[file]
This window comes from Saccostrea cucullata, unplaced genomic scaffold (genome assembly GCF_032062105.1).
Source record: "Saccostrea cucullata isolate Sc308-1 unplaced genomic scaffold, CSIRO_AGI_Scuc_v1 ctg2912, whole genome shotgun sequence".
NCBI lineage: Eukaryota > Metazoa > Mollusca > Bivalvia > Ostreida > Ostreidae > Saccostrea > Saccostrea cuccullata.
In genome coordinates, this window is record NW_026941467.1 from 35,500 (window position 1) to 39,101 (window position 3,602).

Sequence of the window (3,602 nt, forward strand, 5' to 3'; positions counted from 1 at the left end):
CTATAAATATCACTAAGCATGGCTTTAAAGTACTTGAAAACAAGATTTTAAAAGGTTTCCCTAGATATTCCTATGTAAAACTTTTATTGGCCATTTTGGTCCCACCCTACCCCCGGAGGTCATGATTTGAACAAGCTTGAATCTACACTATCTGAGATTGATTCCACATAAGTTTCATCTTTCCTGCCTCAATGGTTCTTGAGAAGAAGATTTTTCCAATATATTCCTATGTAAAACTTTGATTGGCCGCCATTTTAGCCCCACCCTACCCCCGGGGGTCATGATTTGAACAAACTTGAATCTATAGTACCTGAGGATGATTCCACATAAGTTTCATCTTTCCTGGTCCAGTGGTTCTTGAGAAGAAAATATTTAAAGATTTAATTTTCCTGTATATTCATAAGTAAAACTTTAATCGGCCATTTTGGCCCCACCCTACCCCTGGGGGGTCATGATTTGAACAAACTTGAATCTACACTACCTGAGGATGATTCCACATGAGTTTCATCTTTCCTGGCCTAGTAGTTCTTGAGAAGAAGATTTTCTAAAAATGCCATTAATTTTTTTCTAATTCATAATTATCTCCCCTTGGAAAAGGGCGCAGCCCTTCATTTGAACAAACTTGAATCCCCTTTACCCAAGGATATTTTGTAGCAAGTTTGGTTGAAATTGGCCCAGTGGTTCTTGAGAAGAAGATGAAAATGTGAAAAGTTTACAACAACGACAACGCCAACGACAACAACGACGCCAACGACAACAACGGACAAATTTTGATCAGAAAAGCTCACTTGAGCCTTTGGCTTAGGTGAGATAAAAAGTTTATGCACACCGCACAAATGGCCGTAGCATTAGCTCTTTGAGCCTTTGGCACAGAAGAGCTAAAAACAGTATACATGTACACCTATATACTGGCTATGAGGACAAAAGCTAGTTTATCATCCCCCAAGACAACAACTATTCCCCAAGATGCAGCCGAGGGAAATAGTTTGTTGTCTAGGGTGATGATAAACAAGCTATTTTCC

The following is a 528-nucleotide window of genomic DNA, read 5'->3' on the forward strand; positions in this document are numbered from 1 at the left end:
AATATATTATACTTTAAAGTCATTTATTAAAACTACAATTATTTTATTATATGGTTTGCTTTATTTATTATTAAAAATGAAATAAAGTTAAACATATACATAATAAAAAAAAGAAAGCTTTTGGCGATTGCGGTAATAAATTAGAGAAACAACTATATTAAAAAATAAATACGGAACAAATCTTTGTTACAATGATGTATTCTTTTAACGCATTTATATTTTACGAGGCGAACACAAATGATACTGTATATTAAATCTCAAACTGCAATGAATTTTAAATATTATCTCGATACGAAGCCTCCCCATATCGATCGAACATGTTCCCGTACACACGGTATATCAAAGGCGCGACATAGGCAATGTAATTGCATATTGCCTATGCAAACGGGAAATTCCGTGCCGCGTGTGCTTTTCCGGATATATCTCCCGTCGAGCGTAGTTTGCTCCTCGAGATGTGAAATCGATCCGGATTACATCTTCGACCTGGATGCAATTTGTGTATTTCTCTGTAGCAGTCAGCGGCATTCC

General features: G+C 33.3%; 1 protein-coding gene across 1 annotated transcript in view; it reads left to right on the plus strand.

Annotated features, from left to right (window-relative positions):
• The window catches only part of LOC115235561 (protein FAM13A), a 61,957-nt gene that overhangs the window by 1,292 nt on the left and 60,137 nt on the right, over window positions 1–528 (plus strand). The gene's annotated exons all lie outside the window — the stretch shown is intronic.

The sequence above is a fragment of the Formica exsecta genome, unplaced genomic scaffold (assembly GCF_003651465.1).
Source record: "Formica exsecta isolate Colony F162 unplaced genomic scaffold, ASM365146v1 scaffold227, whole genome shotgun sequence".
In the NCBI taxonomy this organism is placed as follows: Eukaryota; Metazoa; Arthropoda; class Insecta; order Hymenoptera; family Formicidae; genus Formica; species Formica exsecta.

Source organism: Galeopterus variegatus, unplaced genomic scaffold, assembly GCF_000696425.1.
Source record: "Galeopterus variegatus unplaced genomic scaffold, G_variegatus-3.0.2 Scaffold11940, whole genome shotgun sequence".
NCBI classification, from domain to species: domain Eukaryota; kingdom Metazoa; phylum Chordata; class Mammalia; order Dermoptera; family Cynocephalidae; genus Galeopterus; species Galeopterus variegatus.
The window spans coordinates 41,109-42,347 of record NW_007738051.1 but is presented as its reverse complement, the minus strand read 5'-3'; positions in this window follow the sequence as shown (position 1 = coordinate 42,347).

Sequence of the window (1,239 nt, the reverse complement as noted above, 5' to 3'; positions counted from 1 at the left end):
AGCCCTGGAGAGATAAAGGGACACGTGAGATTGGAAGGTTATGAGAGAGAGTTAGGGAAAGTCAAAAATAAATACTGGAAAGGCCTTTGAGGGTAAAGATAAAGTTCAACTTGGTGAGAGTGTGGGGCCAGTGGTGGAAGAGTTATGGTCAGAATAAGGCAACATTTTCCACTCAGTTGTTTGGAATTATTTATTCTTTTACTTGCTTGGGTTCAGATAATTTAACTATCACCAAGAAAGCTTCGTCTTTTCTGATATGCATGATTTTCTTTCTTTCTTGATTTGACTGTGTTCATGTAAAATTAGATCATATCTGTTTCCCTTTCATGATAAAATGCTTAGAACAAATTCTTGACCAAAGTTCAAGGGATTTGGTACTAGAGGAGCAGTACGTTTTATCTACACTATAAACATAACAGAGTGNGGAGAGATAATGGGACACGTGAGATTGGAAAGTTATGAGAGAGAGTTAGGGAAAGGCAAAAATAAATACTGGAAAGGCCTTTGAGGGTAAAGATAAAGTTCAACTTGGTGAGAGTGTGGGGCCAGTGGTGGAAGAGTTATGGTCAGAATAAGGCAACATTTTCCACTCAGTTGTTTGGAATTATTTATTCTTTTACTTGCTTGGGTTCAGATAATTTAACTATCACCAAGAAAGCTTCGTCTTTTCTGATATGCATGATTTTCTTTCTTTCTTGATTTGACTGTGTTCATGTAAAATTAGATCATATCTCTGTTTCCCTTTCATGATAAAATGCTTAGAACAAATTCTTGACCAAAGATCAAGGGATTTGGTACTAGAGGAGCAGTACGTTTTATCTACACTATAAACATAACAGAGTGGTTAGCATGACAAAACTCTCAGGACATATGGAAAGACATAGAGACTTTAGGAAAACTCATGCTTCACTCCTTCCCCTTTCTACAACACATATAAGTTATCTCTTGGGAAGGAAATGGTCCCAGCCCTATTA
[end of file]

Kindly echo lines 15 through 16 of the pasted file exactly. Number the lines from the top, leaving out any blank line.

Source organism: Galeopterus variegatus, unplaced genomic scaffold, assembly GCF_000696425.1.
Source record: "Galeopterus variegatus unplaced genomic scaffold, G_variegatus-3.0.2 Scaffold11940, whole genome shotgun sequence".